Feds use I-Team report in efforts to send 90-year-old drug trafficker to prison

CHICAGO (WLS) -- Federal prosecutors are using an I-Team report in their efforts to send a 90-year old drug trafficker to prison. Leo Sharp from Michigan City, Indiana will be sentenced Wednesday in a Detroit courtroom.

On Wednesday in federal court, Leo Sharp's Chicago attorney will argue that Sharp is old, ill and that the drug crime he admits was an aberration, that he shouldn't go to prison for long or at all.

But in a memo from federal prosecutors obtained by the I-Team, the government is asking that the 90-year-old war veteran be locked up for five years, in part because of an I-Team interview where Sharp finds nothing wrong with selling cocaine.

Leo Sharp's case has attracted attention around the world for what he admits doing: working as a courier for Mexico's most ruthless drug operation, the Sinaloa Cartel. Sharp was an octogenarian when he was arrested by Michigan State Police with a pick-up truckload of cocaine.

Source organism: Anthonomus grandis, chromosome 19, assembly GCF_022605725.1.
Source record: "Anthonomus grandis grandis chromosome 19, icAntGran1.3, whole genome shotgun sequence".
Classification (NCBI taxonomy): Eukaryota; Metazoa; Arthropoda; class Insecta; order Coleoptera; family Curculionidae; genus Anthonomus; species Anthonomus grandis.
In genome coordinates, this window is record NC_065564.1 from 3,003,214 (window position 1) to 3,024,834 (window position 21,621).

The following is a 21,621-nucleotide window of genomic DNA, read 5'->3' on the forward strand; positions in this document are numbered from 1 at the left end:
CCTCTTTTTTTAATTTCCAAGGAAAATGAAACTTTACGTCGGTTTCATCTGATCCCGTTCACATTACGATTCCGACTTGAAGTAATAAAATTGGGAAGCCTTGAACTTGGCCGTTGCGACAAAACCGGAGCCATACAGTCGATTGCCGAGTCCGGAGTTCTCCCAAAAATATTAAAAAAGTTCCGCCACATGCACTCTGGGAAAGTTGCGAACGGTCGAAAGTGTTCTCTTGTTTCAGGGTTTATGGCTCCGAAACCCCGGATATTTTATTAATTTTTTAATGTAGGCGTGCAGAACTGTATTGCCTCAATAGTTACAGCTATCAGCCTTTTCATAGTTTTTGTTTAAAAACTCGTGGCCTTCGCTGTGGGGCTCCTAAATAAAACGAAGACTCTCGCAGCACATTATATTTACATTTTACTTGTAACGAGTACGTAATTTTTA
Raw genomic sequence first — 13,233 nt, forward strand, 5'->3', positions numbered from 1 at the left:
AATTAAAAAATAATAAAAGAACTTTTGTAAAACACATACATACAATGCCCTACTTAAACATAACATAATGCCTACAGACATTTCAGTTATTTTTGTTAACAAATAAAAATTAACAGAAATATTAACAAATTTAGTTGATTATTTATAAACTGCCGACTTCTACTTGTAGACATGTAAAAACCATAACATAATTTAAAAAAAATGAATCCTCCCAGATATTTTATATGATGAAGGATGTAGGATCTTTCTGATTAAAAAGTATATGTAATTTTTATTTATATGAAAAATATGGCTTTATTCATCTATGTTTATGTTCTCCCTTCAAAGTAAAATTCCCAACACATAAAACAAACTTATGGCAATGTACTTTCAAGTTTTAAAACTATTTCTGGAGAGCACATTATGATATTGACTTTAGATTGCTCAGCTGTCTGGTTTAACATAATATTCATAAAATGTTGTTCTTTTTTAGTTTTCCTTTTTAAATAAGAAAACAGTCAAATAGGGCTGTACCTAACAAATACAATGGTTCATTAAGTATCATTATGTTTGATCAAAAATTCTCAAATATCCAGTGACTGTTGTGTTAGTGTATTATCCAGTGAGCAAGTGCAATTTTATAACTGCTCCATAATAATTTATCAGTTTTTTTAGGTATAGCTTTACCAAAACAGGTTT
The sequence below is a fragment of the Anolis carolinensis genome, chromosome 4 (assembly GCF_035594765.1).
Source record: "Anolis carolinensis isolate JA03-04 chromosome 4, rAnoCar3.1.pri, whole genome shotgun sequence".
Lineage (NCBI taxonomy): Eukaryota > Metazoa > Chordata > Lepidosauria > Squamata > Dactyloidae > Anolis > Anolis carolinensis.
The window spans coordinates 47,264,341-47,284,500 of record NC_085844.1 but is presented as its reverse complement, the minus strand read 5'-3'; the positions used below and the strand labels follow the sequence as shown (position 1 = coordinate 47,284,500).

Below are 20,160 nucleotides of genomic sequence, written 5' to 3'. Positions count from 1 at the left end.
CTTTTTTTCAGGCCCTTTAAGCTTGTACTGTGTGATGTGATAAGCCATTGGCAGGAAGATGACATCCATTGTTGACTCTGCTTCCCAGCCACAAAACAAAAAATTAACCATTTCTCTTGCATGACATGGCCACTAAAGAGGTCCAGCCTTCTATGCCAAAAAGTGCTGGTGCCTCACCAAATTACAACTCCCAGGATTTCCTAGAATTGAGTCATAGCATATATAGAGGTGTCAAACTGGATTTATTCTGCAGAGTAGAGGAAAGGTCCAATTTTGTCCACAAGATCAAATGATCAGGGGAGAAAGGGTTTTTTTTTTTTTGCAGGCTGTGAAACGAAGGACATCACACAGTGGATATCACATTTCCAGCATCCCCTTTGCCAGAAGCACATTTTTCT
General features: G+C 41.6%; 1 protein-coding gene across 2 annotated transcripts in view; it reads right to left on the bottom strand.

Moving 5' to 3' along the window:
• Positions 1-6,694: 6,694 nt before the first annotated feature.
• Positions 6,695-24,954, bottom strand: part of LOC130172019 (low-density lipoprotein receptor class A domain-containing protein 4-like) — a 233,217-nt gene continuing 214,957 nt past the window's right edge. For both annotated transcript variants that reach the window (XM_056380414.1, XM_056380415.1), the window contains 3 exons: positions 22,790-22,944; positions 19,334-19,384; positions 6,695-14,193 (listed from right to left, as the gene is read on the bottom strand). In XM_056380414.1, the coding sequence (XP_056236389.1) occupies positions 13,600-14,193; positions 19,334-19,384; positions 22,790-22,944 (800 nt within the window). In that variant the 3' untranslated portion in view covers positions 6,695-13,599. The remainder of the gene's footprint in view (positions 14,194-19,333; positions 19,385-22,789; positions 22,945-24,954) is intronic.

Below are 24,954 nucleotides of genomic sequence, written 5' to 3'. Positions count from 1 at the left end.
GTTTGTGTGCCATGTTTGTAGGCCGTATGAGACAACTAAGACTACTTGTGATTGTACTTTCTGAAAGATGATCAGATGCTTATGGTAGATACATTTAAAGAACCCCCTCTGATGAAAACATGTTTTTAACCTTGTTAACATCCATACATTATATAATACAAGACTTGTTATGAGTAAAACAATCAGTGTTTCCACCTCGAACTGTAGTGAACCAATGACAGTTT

ABC7's Chuck Goudie: "Why would they have picked you to put this cocaine in your van?"
Sharp: "Because an old man is not gonna be bothered by cops, driving through Arizona."
Goudie: "But you were bothered in Michigan."
Sharp: "I was busted up there, obviously."
Goudie: "Did you know that was cocaine in your van?"
Sharp: "I did. I did."

Sharp claimed the cartel pressed him into servitude on that one occasion. But in this newly-filed government sentencing memo, prosecutors say Sharp had been a drug courier for the better part of a decade; they contend he made seven trips to Michigan carrying hundreds of kilos of cocaine and duffle bags stuffed with drug money. Authorities contend he was motivated the fact that he was nothing wrong with the trafficking of cocaine and greed. Authorities point to a story by the I-Team as proof.

In the memo asking for a five-year sentence, they say that during our interview the defendant revealed his philosophical views on cocaine when he equated the cocoa plant to the daylilies he raised.

"All God's plants that cheer people up are created for a purpose. To take depressed people's minds and make them feel good," said Sharp.

Before his arrest, Leo Sharp was indeed a world-reknowned horticulturist raising champion daylilies from farms in northwest Indiana and Florida. He served in World War II and was decorated for heroism. On Wednesday, Mr. Sharp goes into a different kind of record book: living proof that one is never too old to make a bad decision, and never too old to be punished for it.

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